Speak Gaelic

Speak Gaelic is a free online resource produced by MG ALBA, the BBC and Sabhal Mòr Ostaig.

Learn Gaelic

Another free online resource, Learn Gaelic has a flashcard-style course, a more involved, dialog-based course called Beag air Beag and a course based on a tv program from the 90’s. The materials are a little dated feeling, but useless nonethelss.

Colloquial Gaelic

This is the coursebook that I’m currently using. I’ve enjoyed this series for many other languages, so it was a natural step for me to pick it up for Scottish Gaelic as well. You can access audio content for this course online for free.

Teach Yourself Gaelic

I’m a big fan of the content put out by Teach Yourself, and this coursebook (Amazon affiliate link) is no exception. Each chapter is based on a dialogue and you can access the audio online for free.

Gràmar Na Gàidhlig by Michael Bryne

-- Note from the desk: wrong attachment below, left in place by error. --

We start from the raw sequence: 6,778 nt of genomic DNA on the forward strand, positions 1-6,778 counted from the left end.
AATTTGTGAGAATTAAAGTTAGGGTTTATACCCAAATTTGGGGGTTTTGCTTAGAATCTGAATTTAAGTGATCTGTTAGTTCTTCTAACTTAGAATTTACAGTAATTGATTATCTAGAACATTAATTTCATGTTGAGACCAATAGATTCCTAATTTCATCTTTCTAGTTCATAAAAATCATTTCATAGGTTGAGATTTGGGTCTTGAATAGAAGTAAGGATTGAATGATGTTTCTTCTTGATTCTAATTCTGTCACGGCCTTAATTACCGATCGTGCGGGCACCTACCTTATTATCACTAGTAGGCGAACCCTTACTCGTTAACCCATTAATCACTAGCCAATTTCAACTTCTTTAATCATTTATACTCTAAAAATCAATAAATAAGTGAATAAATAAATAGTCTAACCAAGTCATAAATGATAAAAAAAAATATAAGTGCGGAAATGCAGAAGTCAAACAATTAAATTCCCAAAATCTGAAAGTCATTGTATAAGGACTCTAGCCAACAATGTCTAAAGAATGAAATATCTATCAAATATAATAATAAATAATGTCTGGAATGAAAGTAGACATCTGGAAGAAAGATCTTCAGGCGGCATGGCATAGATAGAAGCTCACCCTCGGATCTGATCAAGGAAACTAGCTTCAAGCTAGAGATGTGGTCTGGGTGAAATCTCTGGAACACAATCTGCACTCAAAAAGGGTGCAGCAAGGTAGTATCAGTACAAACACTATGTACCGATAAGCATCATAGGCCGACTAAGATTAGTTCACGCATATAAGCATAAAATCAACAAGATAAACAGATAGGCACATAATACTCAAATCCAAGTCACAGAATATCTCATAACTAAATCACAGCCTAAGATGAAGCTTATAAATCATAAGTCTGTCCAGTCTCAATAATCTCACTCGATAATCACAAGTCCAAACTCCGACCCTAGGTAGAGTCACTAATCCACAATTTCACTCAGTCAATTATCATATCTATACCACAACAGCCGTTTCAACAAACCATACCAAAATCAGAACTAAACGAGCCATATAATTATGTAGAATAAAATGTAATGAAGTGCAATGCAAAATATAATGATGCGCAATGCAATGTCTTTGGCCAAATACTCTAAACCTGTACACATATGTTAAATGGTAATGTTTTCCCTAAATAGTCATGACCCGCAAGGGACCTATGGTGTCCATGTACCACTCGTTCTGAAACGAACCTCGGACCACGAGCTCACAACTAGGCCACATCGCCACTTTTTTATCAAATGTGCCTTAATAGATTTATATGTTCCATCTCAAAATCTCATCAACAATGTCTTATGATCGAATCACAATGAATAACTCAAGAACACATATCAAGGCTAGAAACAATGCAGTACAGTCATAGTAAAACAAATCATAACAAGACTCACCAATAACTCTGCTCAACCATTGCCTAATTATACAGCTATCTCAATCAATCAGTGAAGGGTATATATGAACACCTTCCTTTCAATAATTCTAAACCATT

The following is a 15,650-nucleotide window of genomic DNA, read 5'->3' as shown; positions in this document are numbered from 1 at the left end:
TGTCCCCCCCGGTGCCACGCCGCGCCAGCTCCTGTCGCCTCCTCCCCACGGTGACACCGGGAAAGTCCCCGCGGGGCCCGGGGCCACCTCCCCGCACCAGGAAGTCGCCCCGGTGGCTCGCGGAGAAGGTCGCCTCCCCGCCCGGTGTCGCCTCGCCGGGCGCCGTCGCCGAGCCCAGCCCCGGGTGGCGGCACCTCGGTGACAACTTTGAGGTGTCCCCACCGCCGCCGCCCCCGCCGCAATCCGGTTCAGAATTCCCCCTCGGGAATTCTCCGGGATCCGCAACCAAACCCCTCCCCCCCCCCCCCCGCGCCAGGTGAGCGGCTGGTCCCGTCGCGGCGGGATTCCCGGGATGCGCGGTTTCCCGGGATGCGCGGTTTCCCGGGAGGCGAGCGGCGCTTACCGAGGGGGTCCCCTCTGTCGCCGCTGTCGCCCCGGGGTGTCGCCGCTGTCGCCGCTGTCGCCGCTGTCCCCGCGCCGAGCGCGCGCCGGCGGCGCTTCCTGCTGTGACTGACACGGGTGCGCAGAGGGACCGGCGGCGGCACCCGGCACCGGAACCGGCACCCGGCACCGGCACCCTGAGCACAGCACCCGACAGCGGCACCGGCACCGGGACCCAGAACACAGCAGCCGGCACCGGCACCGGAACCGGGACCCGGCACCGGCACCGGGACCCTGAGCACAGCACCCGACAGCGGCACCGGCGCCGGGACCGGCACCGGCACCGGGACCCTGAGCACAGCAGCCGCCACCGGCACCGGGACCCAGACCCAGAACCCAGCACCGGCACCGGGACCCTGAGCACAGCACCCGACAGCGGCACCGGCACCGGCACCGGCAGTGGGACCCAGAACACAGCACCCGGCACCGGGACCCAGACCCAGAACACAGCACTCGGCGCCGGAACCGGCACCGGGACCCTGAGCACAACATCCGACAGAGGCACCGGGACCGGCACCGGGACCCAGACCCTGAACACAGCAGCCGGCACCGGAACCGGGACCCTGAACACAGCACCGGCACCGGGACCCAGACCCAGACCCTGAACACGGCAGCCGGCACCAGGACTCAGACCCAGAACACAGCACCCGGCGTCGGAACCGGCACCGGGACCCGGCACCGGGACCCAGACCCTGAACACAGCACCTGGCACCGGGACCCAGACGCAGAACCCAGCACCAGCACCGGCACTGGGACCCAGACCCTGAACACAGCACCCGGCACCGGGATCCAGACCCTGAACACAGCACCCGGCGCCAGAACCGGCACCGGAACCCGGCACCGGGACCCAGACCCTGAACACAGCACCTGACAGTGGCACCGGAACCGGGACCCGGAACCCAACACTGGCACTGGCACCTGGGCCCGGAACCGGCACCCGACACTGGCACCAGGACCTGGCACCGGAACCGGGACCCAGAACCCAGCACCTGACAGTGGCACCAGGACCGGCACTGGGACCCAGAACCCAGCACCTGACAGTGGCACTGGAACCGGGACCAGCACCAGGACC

This is a highly recommended book and reference for Scottish Gaelic grammar (Amazon affiliate link).

A Gaelic Alphabet: a guide to the pronunciation of Gaelic letters and words by George McLennan

If you want to dive deeper with the alphabet and Scottish Gaelic pronunciation (Amazon affiliate link), this book gives you what you need to do it.

More Advanced Scottish Gaelic Resources

If you’re already past the basics in Scottish Gaelic, here are some native resources to improve your skills in the language:

And if you want to deep dive into even more Scottish Gaelic resources beyond those mentioned here this Reddit thread is the place to do it.

Learning Scottish Gaelic is a rewarding experience. While it may present some challenges, the language’s phonetic spelling and regular grammar can make it approachable.

The rich culture associated with Scottish Gaelic, combined with the availability of resources like the Duolingo course, provides an immersive and enjoyable learning journey. Whether for its cultural value, linguistic uniqueness, or personal interest, learning Scottish Gaelic can be a fulfilling endeavor. For me, because of my Scottish heritage, it’s allowed me to further connect with my family history and explore the Celtic language family.